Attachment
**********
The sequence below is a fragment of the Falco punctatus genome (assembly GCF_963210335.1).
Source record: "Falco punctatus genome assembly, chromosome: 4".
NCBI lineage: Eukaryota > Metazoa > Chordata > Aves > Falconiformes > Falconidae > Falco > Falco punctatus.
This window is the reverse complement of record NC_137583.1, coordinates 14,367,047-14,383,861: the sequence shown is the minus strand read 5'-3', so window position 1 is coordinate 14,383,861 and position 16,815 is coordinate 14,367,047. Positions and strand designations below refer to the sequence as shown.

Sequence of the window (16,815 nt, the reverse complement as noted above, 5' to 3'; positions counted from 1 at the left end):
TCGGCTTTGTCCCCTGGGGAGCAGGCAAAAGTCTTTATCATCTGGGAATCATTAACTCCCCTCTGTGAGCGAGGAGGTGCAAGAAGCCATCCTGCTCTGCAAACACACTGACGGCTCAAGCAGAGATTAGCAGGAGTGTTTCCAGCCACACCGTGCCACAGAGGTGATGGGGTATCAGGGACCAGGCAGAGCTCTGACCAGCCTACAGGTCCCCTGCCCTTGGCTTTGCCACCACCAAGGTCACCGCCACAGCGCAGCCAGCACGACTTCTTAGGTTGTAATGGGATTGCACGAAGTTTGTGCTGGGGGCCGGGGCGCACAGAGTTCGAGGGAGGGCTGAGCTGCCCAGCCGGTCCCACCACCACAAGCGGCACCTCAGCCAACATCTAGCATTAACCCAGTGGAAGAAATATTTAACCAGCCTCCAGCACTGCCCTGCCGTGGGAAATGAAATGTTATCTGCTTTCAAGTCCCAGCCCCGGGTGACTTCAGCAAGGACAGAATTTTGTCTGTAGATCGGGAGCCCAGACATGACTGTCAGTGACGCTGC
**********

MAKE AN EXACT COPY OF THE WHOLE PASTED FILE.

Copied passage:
The sequence below is a fragment of the Falco punctatus genome (assembly GCF_963210335.1).
Source record: "Falco punctatus genome assembly, chromosome: 4".
NCBI lineage: Eukaryota > Metazoa > Chordata > Aves > Falconiformes > Falconidae > Falco > Falco punctatus.
This window is the reverse complement of record NC_137583.1, coordinates 14,367,047-14,383,861: the sequence shown is the minus strand read 5'-3', so window position 1 is coordinate 14,383,861 and position 16,815 is coordinate 14,367,047. Positions and strand designations below refer to the sequence as shown.

Sequence of the window (16,815 nt, the reverse complement as noted above, 5' to 3'; positions counted from 1 at the left end):
TCGGCTTTGTCCCCTGGGGAGCAGGCAAAAGTCTTTATCATCTGGGAATCATTAACTCCCCTCTGTGAGCGAGGAGGTGCAAGAAGCCATCCTGCTCTGCAAACACACTGACGGCTCAAGCAGAGATTAGCAGGAGTGTTTCCAGCCACACCGTGCCACAGAGGTGATGGGGTATCAGGGACCAGGCAGAGCTCTGACCAGCCTACAGGTCCCCTGCCCTTGGCTTTGCCACCACCAAGGTCACCGCCACAGCGCAGCCAGCACGACTTCTTAGGTTGTAATGGGATTGCACGAAGTTTGTGCTGGGGGCCGGGGCGCACAGAGTTCGAGGGAGGGCTGAGCTGCCCAGCCGGTCCCACCACCACAAGCGGCACCTCAGCCAACATCTAGCATTAACCCAGTGGAAGAAATATTTAACCAGCCTCCAGCACTGCCCTGCCGTGGGAAATGAAATGTTATCTGCTTTCAAGTCCCAGCCCCGGGTGACTTCAGCAAGGACAGAATTTTGTCTGTAGATCGGGAGCCCAGACATGACTGTCAGTGACGCTGC